Fried Oysters

Select large oysters; drain them and dry between soft towels. Dip each oyster in beaten egg until it is thoroughly coated; then roll in cracker dust or fine bread crumbs well seasoned with salt and pepper. Lay the oysters in a wire basket, a few at a time, and lower them into boiling hot fat. Test the fat by lowering a piece of stale bread into it; if it browns in thirty seconds the fat is sufficiently hot; if it burns the fat is too hot. Fry the oysters a delicate brown; drain them over the fat; then lay on brown paper in the oven until serving time.

Olive oil is best for frying, though suetine, cottolene, crisco, or a mixture of suet and lard brings good results. Butter alone or lard alone should never be used.

Oyster Pie

40 large oysters 2 hard-boiled eggs Salt and pepper Little grated nutmeg

tablespoon chopped onion tablespoon chopped parsley 2 tablespoons flour 4 tablespoons butter

Put the oysters over the fire in their own liquor; add the other ingredients, rubbing the butter to a paste with the flour first. Stir until the butter is thoroughly melted; then pour into a deep pudding dish, the sides of which are lined with half puff-paste-Have an inverted cup in the center of the dish to support the top crust; cover with paste; fasten the edges securely and make a few slashes to allow the steam to escape. Bake in a quick oven for about a half hour. When brown on the top, cover with paper to prevent the crust from burning.

Scalloped Oysters

Butter a baking dish and fill it with alternate layers of oysters and bread crumbs, making the bottom layer oysters and the top layer crumbs Season each layer of crumbs thoroughly and dot with small pieces of butter. When the dish is full moisten with equal parts of oyster juice and milk.

Creamed Oysters

1 pint oysters

cup milk

1 tablespoon flour

1 tablespoon butter Salt and pepper Dash of celery salt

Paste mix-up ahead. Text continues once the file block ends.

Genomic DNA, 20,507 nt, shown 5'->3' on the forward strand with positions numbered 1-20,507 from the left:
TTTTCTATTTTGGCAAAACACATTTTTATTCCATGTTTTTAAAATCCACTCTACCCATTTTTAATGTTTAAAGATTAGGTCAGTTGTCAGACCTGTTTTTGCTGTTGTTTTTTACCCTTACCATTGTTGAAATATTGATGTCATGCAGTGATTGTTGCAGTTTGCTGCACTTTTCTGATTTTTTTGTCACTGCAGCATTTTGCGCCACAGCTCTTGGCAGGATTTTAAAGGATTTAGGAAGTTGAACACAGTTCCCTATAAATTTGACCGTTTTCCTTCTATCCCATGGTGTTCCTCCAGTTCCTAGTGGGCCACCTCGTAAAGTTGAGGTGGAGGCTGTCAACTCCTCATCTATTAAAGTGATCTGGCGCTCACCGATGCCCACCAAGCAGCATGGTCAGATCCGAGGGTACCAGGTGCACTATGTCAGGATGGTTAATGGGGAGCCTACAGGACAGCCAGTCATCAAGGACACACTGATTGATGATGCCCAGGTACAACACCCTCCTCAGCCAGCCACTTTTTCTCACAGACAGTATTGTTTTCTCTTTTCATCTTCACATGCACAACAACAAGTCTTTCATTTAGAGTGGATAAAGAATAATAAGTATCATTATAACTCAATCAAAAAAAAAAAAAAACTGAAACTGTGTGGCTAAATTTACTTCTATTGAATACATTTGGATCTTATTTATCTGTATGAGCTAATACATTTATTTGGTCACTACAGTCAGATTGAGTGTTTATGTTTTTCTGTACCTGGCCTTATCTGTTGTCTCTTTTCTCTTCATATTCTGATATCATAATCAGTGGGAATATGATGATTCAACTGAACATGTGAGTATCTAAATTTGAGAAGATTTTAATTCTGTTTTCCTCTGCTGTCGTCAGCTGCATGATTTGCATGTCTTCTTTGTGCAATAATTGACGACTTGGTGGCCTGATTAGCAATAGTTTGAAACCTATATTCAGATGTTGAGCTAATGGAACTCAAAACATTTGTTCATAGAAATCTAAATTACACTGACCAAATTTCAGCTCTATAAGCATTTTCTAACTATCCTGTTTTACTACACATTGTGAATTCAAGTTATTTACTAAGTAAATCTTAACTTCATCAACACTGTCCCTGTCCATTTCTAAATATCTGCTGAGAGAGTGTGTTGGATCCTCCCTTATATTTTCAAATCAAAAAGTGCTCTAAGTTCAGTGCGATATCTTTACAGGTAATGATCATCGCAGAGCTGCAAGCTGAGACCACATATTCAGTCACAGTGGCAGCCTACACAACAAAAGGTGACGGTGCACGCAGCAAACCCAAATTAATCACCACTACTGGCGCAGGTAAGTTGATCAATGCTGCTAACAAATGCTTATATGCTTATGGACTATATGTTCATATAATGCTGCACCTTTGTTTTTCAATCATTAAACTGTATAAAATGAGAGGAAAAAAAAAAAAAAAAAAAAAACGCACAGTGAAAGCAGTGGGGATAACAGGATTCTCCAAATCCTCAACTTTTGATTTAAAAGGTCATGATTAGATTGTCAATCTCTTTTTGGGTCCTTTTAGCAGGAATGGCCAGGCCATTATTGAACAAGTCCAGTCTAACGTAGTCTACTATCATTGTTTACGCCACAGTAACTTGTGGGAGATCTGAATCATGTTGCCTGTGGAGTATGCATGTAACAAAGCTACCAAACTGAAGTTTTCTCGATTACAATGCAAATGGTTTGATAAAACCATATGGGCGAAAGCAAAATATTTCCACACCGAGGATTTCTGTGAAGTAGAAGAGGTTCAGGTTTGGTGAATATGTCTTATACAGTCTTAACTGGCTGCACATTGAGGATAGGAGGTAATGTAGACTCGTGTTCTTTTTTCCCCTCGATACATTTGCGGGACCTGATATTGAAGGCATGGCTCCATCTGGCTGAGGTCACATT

Heat the oysters in their own liquor, removing the scum that rises. Melt the butter in a separate pan; stir in the flour; add the milk gradually, stirring constantly to prevent lumps. Pour the oysters into the cream sauce thus made and just before serving add the seasoning. Serve in patty shells or on buttered toast.

Oyster Stew

1 pint oysters and juice Salt and red pepper

1 pint hot milk or cream 1 ounce butter

Put the oysters over the fire in their own liquor; the moment they come to a boil, skim carefully and add the hot milk or cream. Skim again; remove from the fire and add the butter and seasoning.

Shirred Oysters

Place small squares of toast in a pan and on each as many oysters as it will hold, well seasoned with salt, pepper and bits of butter. Cover the pan and cook the oysters in the oven until they are plump and curled at the edges. Serve immediately.

Panned Oysters

25 oysters Juice of lemon

1 tablespoon butter Salt and pepper

Squares of toast

Melt the butter over the fire; add the lemon juice, then the drained oysters. Cook until the edges begin to curl; season and serve on small squares of toast.

Broiled Oysters

Wash the oysters and dry them with a soft towel. Dip them in melted butter and lay them on a broiler which has been well greased with salt pork or butter. Broil on both sides for a few minutes; lay on buttered toast and season with salt, pepper and butter.

Oysters cooked on both sides on a buttered gridiron have the flavor of broiled oysters, and are more easily prepared.